Aliskiren: Potassium Salts may enhance the hyperkalemic effect of Aliskiren. Monitor therapy
Angiotensin II Receptor Blockers: Potassium Salts may enhance the hyperkalemic effect of Angiotensin II Receptor Blockers. Monitor therapy
Cardiac Glycosides: Antithyroid Agents may increase the serum concentration of Cardiac Glycosides. Monitor therapy
Eplerenone: May enhance the hyperkalemic effect of Potassium Salts. Management: This combination is contraindicated in patients receiving eplerenone for treatment of hypertension. Consider therapy modification
Heparin: May enhance the hyperkalemic effect of Potassium Salts. Monitor therapy
Heparin (Low Molecular Weight): May enhance the hyperkalemic effect of Potassium Salts. Monitor therapy
Lithium: Potassium Iodide may enhance the hypothyroid effect of Lithium. Monitor therapy
Nicorandil: May enhance the hyperkalemic effect of Potassium Salts. Monitor therapy
Potassium-Sparing Diuretics: Potassium Salts may enhance the hyperkalemic effect of Potassium-Sparing Diuretics. Consider therapy modification
Sodium Iodide I131: Antithyroid Agents may diminish the therapeutic effect of Sodium Iodide I131. Management: Discontinue antithyroid therapy 3-4 days prior to sodium iodide I-131 administration. Avoid combination
Theophylline Derivatives: Antithyroid Agents may increase the serum concentration of Theophylline Derivatives. Exceptions: Dyphylline. Monitor therapy
Vitamin K Antagonists (eg, warfarin): Antithyroid Agents may diminish the anticoagulant effect of Vitamin K Antagonists. Consider therapy modification
Iodide may alter thyroid function tests.
Frequency not defined.
Cardiovascular: Cardiac arrhythmia, myxedema
Central nervous system: Confusion, fatigue, metallic taste, numbness, tingling sensation
Dermatologic: Skin rash
Endocrine & metabolic: Goiter, hyperthyroidism, hypothyroidism
Gastrointestinal: Diarrhea, enlargement of salivary glands, gastric distress, gastrointestinal hemorrhage, nausea, salivary gland disease (tenderness), stomach pain, vomiting
Hematologic & oncologic: Adenopathy, thyroid adenoma
Hypersensitivity: Hypersensitivity reaction (angioedema, cutaneous and mucosal hemorrhage, serum sickness-like symptoms)
Neuromuscular & skeletal: Arthralgia, weakness
Respiratory: Pharyngeal edema
Miscellaneous: Drug overdose (with prolonged treatment/high doses), fever, iodism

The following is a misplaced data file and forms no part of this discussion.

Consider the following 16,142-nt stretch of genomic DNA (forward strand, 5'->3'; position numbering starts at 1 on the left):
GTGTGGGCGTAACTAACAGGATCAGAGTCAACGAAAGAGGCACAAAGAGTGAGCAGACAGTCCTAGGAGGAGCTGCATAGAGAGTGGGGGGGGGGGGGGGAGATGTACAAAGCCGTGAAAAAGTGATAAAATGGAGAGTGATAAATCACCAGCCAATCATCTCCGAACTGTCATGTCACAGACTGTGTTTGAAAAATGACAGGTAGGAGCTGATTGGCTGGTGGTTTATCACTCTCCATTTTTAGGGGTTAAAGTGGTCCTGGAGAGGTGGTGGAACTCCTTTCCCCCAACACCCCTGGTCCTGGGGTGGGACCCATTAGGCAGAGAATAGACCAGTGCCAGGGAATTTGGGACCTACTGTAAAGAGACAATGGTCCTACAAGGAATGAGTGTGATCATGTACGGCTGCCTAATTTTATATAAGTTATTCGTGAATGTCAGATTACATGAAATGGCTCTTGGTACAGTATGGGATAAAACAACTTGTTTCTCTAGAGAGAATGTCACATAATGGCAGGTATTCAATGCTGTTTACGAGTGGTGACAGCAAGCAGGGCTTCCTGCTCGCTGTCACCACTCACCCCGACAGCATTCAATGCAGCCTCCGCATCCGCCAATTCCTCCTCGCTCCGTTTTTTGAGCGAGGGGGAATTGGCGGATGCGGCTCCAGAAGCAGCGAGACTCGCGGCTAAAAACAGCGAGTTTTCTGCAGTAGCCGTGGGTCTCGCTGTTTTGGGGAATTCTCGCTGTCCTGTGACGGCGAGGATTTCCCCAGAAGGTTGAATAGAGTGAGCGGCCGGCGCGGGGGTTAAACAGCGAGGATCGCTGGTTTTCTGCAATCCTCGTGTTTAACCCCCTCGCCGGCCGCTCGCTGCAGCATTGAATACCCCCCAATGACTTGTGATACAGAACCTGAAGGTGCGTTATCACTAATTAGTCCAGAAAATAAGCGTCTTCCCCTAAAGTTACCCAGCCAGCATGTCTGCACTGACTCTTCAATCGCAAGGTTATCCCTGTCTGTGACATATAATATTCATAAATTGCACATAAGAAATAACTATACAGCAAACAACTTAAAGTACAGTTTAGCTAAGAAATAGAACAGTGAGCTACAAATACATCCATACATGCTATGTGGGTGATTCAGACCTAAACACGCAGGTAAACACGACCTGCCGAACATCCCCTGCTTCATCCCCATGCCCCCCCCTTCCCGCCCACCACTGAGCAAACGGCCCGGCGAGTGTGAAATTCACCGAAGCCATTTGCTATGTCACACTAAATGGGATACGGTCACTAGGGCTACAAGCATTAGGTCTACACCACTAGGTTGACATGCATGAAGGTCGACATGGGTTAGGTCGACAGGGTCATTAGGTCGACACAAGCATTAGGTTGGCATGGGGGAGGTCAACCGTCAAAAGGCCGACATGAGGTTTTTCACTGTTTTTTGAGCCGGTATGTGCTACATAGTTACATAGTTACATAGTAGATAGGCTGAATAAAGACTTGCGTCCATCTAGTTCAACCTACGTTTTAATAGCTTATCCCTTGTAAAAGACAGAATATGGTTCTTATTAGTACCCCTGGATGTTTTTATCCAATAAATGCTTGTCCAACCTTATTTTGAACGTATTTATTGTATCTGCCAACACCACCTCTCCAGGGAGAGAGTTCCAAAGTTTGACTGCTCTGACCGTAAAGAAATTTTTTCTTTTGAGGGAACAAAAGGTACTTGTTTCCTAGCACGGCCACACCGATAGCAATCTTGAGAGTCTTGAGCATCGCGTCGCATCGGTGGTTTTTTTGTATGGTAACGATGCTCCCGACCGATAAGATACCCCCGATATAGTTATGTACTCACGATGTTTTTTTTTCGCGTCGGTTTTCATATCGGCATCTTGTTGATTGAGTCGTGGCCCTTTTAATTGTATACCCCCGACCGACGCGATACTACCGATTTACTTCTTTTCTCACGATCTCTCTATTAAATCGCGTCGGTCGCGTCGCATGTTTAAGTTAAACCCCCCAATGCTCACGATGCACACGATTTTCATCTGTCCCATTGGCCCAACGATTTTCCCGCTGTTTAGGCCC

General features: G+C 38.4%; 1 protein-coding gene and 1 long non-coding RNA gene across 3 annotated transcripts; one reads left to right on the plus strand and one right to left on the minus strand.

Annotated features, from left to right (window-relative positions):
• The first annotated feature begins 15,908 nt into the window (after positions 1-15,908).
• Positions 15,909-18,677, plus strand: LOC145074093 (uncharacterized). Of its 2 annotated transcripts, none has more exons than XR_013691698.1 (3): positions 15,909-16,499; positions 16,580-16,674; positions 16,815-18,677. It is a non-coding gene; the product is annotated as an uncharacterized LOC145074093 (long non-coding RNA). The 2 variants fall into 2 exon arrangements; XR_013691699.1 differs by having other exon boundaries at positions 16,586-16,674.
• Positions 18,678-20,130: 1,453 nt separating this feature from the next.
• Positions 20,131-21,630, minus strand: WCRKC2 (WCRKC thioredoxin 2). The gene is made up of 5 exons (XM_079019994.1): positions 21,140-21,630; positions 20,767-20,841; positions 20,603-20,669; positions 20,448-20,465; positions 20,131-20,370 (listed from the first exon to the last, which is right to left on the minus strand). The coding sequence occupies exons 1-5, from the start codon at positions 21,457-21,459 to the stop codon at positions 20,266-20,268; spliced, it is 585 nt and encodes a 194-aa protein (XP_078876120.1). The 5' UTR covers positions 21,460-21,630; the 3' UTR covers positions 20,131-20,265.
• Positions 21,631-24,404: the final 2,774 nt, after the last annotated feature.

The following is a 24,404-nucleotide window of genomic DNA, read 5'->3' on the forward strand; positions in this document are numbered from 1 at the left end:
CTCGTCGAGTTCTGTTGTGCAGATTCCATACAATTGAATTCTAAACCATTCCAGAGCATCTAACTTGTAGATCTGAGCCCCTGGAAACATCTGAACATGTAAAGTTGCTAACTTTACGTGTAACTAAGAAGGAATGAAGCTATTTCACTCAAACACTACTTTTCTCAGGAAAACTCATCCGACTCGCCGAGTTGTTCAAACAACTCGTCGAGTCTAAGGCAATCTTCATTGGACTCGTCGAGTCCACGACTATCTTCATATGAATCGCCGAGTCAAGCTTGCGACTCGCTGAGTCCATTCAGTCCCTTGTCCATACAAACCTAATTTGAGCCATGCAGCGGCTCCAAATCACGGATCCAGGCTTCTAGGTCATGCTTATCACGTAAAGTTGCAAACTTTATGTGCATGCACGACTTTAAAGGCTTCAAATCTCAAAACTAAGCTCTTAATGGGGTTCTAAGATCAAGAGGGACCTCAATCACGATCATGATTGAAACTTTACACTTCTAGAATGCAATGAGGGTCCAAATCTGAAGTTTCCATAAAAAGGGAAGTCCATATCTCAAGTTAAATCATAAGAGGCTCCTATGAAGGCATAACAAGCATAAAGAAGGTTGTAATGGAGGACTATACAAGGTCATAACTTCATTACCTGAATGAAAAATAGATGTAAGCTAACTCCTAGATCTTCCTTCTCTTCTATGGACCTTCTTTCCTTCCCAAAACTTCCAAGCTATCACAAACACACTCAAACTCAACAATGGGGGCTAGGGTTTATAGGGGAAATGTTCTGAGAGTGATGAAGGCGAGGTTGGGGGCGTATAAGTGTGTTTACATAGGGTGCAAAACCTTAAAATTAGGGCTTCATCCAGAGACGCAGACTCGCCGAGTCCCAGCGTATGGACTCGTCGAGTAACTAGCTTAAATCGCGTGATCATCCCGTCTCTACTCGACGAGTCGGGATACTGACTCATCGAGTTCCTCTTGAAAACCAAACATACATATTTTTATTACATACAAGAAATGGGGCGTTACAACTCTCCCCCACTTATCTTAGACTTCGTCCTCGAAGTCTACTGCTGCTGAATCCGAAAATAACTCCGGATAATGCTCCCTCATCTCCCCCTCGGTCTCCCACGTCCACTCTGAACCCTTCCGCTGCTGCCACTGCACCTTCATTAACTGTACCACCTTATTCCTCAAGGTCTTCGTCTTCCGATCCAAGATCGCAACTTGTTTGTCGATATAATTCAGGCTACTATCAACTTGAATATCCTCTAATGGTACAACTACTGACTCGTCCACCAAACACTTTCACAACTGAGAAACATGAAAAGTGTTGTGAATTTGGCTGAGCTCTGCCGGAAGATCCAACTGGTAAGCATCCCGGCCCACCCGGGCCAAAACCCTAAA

Concerns related to adverse effects:
• Hypothyroidism: Prolonged use can lead to hypothyroidism.
• Skin reactions: Can cause acne flare-ups and/or dermatitis.
• Adrenal insufficiency: Use with caution in patients with Addison's disease.
• Bronchitis: Use with caution in patients with acute bronchitis.
• Cardiac disease: Use with caution in patients with cardiac disease.
• Myotonia congenita: Use with caution in patients with myotonia congenita.
• Renal impairment: Use with caution in patients with renal impairment.
• Thyroid disease: Use with caution in patients with a history of hyperthyroidism; use is contraindicated in nodular thyroid conditions with heart disease.
• Tuberculosis: Use with caution in patients with tuberculosis.
Concurrent drug therapy issues:
• Drug-drug interactions: Potentially significant interactions may exist, requiring dose or frequency adjustment, additional monitoring, and/or selection of alternative therapy. Consult drug interactions database for more detailed information.
Thyroid function tests, signs/symptoms of hyperthyroidism; thyroid function should be monitored in pregnant women, neonates, and young infants if repeat doses are required following radioactive iodine exposure
Pregnancy Risk Factor
D (potassium iodide)
Iodide crosses the placenta (may cause hypothyroidism and goiter in fetus/newborn). Use for protection against thyroid cancer secondary to radioactive iodine exposure is considered acceptable based upon risk:benefit, keeping in mind the dose and duration. Repeat dosing should be avoided if possible. Refer to Iodine for additional information.
• Discuss specific use of drug and side effects with patient as it relates to treatment. (HCAHPS: During this hospital stay, were you given any medicine that you had not taken before? Before giving you any new medicine, how often did hospital staff tell you what the medicine was for? How often did hospital staff describe possible side effects in a way you could understand?)
• Patient may experience skin rash. Have patient report immediately to prescriber severe abdominal pain, severe nausea, severe vomiting, or diarrhea (HCAHPS).
• Educate patient about signs of a significant reaction (eg, wheezing; chest tightness; fever; itching; bad cough; blue skin color; seizures; or swelling of face, lips, tongue, or throat). Note: This is not a comprehensive list of all side effects. Patient should consult prescriber for additional questions.
Intended Use and Disclaimer: Should not be printed and given to patients. This information is intended to serve as a concise initial reference for health care professionals to use when discussing medications with a patient. You must ultimately rely on your own discretion, experience, and judgment in diagnosing, treating, and advising patients.